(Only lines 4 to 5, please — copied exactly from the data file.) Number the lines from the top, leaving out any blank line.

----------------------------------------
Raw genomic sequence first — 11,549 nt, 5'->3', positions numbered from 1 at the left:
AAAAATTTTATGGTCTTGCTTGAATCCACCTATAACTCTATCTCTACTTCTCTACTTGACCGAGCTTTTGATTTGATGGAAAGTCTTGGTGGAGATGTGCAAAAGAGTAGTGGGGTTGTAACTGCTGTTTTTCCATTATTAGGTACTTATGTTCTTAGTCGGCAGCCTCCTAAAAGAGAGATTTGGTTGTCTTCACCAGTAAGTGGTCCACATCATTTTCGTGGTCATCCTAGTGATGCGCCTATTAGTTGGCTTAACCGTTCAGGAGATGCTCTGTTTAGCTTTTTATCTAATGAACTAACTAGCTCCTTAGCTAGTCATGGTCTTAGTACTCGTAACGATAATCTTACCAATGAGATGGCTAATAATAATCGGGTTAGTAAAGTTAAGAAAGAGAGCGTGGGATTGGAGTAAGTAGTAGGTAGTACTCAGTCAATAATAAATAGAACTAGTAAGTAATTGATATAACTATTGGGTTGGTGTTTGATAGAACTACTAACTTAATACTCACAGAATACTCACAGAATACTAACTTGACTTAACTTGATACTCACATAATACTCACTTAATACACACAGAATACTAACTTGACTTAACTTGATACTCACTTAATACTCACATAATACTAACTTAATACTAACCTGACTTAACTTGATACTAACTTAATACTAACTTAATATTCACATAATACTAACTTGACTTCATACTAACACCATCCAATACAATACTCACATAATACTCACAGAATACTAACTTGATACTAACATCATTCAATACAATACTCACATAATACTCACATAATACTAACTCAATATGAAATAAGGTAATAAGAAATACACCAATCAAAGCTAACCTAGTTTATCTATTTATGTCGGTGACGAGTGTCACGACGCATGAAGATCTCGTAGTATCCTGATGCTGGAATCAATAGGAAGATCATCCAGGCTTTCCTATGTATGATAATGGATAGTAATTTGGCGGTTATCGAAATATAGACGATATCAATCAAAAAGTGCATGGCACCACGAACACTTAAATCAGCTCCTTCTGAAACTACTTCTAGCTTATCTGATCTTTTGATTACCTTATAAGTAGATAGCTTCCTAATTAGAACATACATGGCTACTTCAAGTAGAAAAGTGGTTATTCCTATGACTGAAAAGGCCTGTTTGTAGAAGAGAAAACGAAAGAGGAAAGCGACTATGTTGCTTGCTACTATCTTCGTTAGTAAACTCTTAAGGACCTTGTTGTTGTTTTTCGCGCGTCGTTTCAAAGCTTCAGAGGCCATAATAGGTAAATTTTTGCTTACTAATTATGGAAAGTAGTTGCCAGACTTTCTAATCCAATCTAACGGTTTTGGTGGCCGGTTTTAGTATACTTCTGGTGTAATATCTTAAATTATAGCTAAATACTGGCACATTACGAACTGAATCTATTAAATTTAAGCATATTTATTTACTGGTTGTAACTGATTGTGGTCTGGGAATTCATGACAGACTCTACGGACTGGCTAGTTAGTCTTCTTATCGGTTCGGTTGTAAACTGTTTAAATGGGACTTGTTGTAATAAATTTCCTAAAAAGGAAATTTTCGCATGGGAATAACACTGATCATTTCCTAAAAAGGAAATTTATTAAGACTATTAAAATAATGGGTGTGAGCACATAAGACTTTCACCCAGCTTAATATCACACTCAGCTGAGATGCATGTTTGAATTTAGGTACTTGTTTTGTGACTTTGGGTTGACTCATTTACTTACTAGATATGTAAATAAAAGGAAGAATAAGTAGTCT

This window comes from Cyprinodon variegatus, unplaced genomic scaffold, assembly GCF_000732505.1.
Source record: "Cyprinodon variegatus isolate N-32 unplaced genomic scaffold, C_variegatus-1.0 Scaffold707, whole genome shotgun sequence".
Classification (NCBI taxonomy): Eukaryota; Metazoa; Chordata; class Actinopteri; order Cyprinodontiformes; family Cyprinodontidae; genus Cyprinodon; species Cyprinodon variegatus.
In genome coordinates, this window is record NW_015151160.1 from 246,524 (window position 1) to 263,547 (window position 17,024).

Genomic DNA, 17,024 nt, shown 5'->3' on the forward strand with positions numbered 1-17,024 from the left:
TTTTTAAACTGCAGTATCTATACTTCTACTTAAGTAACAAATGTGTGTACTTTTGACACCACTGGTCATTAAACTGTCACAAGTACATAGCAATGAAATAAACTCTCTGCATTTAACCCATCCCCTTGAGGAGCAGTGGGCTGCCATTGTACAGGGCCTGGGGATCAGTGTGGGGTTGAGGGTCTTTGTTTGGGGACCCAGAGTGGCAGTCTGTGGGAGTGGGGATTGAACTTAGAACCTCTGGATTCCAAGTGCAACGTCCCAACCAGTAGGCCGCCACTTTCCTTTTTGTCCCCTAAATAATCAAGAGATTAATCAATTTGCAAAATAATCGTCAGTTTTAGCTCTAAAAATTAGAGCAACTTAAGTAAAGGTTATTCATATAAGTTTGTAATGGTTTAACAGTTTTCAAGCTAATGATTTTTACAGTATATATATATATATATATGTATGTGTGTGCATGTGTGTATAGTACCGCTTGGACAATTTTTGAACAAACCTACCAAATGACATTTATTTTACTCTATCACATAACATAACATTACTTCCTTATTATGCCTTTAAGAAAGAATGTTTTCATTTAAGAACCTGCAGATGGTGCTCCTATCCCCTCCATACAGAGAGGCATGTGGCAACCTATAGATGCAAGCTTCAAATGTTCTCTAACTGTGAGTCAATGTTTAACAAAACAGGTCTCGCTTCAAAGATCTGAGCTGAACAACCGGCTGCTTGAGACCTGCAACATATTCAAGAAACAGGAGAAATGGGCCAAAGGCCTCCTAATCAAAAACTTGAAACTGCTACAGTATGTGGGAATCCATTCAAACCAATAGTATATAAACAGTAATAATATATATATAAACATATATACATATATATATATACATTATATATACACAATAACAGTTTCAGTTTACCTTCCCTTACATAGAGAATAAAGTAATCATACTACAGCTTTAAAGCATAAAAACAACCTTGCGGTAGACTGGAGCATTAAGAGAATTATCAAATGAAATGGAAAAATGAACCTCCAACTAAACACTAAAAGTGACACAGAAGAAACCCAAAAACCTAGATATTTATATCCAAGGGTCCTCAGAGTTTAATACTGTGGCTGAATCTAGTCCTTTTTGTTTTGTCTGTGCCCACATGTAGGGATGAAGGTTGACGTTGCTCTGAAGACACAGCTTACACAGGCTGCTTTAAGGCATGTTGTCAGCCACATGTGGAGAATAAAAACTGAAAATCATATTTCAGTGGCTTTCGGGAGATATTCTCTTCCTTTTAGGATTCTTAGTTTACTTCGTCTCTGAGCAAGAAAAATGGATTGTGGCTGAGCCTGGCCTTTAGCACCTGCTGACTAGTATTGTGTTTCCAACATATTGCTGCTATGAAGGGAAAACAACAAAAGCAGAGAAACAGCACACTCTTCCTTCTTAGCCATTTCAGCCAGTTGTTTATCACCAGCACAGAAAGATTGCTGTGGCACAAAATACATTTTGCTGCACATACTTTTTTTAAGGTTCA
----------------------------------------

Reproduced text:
Source record: "Cyprinodon variegatus isolate N-32 unplaced genomic scaffold, C_variegatus-1.0 Scaffold707, whole genome shotgun sequence".
Classification (NCBI taxonomy): Eukaryota; Metazoa; Chordata; class Actinopteri; order Cyprinodontiformes; family Cyprinodontidae; genus Cyprinodon; species Cyprinodon variegatus.